Sounding the Alarm

This morning The New Republic and The Bulwark simultaneously published an Open Letter (linked here to each publication). This effort, organized by Todd Gitlin, Jeffrey Isaac and Bill Kristol, brings together an array of writers from the left to the right, from Noam Chomsky to Mona Charen, from Michael Walzer to Max Boot, from Dahlia Lithwick to Damon Linker. I am honored to be among them and joined by fellow contributor here, Laura Field. This is a moment of democratic crisis and the reasons to call attention to it this way are well described in the letter and in this … Continue reading Sounding the Alarm

Claremont Institute Dissembles 

I agree entirely with Greg Weiner’s post on The Claremont Institute. To follow the Clue analogy, the evidence suggests, contrary to the Claremont Institute’s dissembling statement, that Eastman was doing far more than offering legal advice.  Here’s the memo itself. Maybe it could be read as only offering advice to Vice President Pence on his authority under the 12th Amendment.  But here’s Eastman on Jan 6, where he “demands” that Vice President Pence exercise his constitutional “authority” to pause the counting of the state certified EC votes: https://www.c-span.org/video/?c4933578/user-clip-rudy-giuliani-professor-john-eastman Continue reading Claremont Institute Dissembles 

Claremont Plays the Victim Card

The Claremont Institute released a statement this morning defending John Eastman against charges that he tried to subvert the 2020 election by giving Vice President Pence a road map for impeding the Electoral College. It lodges two complaints. The first amounts to a claim that the media has misrepresented the precise manner in which Eastman advised Pence to subvert the voters’ constitutional will. This is like a player of the game Clue saying that Colonel Mustard was a good dinner guest because he actually committed the murder in the conservatory with the lead pipe rather than in the conservatory with … Continue reading Claremont Plays the Victim Card

Thunder on the Mountain

For reasons I don’t quite understand myself, the current controversy at the American Political Science Association brought to mind this Bob Dylan song. The APSA meets this week in Seattle with many members attending remotely online. Among the panels on the preliminary schedule are some sponsored by outside organizations given affiliated status. For many years the Claremont Institute has been among these groups. This year Claremont advertised a panel that included the insurrectionist and vile minor league law professor John Eastman. As readers of The Constitutionalist will know, Eastman delivered an incendiary speech at Trump’s insurrection rally, and had planned … Continue reading Thunder on the Mountain

August 9, 10 and 11: Republican Nationalism

Today is catchup day: reflections on the debates of August 9, 10 and 11. On August 9, the delegates discussed an issue with contemporary resonance: immigration. The question was how long senators should have to have been citizens before serving. The proposition on the table was four years. Gouverneur Morris, fearing foreign agents as senators—or at least foreign intrigues to influence the Senate—moved to extend it to 14 years. That sparked firm responses from Madison, Franklin and Wilson. Madison felt the restriction involved “a tincture of illiberality” that might affect all immigrants, not just senators. If the Constitution succeeded, “men who … Continue reading August 9, 10 and 11: Republican Nationalism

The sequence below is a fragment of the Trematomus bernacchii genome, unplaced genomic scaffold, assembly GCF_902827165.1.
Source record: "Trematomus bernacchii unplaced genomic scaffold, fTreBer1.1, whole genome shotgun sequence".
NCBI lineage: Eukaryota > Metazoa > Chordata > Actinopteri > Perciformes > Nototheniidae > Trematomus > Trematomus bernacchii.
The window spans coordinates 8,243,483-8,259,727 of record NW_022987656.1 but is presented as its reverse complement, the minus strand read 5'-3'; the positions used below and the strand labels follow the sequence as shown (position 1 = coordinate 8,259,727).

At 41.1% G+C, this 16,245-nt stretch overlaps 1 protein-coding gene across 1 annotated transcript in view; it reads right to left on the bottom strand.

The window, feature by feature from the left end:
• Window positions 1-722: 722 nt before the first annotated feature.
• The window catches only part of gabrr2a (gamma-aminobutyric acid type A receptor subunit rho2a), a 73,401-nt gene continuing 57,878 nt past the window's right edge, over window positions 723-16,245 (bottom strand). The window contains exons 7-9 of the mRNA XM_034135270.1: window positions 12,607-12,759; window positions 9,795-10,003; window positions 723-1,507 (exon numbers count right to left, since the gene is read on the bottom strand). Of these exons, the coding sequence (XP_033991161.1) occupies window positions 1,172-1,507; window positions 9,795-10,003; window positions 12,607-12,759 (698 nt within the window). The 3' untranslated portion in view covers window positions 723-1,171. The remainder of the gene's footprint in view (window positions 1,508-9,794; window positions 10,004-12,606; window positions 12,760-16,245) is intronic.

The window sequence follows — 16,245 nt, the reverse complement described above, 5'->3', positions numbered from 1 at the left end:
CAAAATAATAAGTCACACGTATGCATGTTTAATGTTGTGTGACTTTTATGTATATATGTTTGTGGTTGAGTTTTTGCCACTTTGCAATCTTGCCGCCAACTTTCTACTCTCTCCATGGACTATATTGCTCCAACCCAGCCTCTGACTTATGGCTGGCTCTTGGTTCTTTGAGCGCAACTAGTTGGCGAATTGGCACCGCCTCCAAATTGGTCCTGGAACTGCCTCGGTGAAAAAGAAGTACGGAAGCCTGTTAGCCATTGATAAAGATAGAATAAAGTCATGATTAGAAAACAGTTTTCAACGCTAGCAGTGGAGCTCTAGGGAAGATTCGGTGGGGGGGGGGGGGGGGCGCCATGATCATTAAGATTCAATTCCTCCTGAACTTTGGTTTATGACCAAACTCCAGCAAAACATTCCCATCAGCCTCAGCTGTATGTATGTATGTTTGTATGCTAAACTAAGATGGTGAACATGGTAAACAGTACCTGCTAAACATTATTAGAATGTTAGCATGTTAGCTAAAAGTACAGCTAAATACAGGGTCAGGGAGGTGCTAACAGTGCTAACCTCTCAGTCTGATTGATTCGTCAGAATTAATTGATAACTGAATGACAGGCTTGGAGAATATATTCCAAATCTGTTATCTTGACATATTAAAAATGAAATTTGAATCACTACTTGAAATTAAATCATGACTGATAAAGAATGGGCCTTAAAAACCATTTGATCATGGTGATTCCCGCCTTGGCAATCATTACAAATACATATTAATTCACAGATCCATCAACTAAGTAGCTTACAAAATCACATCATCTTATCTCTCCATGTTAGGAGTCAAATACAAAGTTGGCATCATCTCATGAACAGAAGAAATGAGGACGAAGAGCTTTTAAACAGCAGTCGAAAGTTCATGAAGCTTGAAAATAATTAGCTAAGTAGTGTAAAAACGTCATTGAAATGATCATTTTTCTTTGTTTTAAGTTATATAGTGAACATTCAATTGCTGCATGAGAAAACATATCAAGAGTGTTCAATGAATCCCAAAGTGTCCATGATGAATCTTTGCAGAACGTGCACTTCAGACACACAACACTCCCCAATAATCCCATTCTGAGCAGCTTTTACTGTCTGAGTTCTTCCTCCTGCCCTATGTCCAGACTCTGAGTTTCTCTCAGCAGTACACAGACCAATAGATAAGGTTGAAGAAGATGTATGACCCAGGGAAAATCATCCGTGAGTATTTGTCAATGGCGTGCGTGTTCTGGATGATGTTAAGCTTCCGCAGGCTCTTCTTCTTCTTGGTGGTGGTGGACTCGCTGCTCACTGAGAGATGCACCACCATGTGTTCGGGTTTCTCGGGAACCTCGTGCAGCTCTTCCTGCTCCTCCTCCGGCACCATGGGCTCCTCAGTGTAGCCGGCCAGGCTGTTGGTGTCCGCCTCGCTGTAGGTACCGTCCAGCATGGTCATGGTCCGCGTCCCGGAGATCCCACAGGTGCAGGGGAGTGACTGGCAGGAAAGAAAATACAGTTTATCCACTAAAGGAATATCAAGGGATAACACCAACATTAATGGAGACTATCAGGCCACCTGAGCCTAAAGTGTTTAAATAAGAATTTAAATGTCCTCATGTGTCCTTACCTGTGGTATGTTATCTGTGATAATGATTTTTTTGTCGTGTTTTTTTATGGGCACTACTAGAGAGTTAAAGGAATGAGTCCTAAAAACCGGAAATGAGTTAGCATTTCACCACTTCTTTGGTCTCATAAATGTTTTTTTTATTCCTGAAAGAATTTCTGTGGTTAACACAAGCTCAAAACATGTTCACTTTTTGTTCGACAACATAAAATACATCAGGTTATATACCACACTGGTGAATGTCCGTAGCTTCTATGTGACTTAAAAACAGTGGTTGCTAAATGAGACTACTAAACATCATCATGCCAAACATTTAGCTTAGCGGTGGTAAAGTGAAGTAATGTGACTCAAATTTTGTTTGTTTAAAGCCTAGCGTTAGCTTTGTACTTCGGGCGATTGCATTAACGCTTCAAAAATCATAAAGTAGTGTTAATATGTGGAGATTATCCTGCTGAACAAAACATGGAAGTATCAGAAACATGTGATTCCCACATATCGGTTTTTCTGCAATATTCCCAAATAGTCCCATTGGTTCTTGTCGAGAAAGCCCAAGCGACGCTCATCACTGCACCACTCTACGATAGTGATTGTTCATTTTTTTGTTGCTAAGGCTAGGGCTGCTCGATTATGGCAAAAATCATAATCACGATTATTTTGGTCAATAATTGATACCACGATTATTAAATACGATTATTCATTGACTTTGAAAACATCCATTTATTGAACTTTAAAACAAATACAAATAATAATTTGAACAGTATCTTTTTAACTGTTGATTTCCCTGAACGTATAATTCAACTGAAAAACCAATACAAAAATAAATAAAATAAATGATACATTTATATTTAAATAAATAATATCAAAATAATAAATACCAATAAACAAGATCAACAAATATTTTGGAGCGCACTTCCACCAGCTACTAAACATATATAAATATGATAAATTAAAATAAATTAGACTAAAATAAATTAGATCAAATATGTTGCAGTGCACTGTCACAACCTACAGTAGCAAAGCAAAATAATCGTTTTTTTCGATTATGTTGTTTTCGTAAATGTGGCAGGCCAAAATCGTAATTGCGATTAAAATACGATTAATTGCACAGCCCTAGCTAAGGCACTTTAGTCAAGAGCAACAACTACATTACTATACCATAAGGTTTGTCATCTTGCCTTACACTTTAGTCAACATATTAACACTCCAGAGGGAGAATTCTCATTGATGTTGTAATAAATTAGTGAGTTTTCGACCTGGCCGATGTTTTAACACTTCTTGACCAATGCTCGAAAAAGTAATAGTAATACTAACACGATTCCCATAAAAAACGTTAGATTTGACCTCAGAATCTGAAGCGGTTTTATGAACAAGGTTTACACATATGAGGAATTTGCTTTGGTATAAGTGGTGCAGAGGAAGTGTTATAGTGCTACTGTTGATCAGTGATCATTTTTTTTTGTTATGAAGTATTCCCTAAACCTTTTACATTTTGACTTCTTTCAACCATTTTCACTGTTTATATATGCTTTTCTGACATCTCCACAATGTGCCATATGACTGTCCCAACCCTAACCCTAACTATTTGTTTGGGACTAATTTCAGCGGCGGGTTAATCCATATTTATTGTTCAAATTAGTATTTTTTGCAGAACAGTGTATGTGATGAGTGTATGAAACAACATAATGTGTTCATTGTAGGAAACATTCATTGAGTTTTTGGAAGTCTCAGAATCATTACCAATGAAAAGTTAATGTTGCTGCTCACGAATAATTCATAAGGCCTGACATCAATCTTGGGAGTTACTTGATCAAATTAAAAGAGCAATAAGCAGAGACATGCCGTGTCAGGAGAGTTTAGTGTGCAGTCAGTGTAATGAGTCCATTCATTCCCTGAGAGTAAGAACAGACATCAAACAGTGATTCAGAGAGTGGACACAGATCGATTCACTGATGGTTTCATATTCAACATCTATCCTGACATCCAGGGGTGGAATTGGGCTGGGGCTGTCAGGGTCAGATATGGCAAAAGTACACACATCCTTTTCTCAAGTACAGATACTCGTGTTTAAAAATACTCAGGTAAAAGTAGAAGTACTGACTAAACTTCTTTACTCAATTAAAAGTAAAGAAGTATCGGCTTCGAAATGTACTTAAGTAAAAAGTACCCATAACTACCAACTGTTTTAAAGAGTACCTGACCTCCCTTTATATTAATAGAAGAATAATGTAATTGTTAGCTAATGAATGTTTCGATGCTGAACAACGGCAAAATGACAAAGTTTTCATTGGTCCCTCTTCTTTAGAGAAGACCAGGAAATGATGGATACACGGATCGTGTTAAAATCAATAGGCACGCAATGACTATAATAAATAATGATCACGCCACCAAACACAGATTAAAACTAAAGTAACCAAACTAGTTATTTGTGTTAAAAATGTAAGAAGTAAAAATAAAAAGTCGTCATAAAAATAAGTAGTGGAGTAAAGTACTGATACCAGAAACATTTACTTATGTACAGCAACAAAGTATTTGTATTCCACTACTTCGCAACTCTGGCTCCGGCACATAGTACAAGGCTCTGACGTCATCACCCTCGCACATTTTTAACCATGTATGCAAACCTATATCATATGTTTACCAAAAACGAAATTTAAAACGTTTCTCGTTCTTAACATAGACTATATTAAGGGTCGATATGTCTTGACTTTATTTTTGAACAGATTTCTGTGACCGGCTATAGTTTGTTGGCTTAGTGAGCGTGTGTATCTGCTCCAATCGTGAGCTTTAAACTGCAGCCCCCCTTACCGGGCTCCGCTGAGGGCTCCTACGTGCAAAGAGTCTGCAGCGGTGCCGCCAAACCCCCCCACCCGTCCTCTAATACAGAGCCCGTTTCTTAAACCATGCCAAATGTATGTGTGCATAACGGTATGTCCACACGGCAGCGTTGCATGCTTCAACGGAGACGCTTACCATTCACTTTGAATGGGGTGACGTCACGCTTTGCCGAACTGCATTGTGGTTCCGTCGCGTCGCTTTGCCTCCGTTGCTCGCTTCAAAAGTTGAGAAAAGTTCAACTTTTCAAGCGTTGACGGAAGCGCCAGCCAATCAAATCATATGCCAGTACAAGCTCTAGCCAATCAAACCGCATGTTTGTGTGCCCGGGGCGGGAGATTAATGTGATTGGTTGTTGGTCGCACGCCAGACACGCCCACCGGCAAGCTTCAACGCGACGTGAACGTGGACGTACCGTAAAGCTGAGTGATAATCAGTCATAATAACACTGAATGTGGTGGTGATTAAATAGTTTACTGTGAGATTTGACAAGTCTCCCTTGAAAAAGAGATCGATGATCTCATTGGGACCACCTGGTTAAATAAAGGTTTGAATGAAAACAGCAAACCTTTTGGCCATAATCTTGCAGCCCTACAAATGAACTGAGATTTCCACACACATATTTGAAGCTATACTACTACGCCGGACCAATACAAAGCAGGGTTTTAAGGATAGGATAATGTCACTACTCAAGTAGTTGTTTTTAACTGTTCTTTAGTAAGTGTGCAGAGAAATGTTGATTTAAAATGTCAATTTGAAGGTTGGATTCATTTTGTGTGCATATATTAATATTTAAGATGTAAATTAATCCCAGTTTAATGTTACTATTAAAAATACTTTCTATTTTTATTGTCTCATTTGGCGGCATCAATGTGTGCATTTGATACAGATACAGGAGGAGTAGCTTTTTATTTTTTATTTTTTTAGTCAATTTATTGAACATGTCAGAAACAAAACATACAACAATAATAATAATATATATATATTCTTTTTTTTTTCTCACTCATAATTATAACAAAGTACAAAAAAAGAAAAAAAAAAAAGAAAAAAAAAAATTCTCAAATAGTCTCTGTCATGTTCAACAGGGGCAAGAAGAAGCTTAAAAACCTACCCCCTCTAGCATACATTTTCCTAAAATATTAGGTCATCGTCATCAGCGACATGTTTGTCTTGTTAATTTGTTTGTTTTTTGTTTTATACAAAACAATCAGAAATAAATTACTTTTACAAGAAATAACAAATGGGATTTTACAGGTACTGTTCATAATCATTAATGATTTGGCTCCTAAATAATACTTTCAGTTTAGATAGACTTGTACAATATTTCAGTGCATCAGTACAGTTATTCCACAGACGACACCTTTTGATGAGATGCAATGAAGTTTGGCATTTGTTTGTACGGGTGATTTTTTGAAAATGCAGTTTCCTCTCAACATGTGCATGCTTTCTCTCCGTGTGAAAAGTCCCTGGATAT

July 25-26: Who Should Elect the President?

The Convention spent a considerable amount of time going around in circles regarding how to elect the President. For the most part, there was agreement that they ought not be chosen by the Legislature. So the question then became who was to choose presidents if not the legislature. Since this would be a national office, could the people as a nation choose them directly? It is often said that the Convention settled on the Electoral College partially because they wanted a filtering mechanism such that presidents would be chosen by those with more judgment and experience than the mass of … Continue reading July 25-26: Who Should Elect the President?

July 9 in the Constitutional Convention

On July 9, the delegates to the Constitutional Convention took up the question of the initial representation of each state in the lower House. The committee report on the floor consisted of two parts. The first apportioned representatives initially; the second provided a principle of growth. The principle of growth was apportionment according to wealth and population. The issue simmering barely under the surface was enslavement, and William Paterson put it in the open. His argument would have echoes later in American history. According to Madison’s notes, Paterson “was also agst. such an indirect encouragemt. of the slave trade; observing … Continue reading July 9 in the Constitutional Convention

A New Constitution for the United States

Democracy: A Journal of Ideas today published a new draft constitution for the United States. Editor Michael Tomasky describes this special symposium as “probably the most ambitious project ever undertaken by this journal.” This was an extraordinary endeavor that brought together legal academics, political scientists and some journalists to return to the fundamentals and rethink the American political order and the role the present Constitution plays in generating or enhancing the political pathologies now gripping the United States. I was one of the 55 delegates to this drafting convention that spent the last year deliberating — and I have an … Continue reading A New Constitution for the United States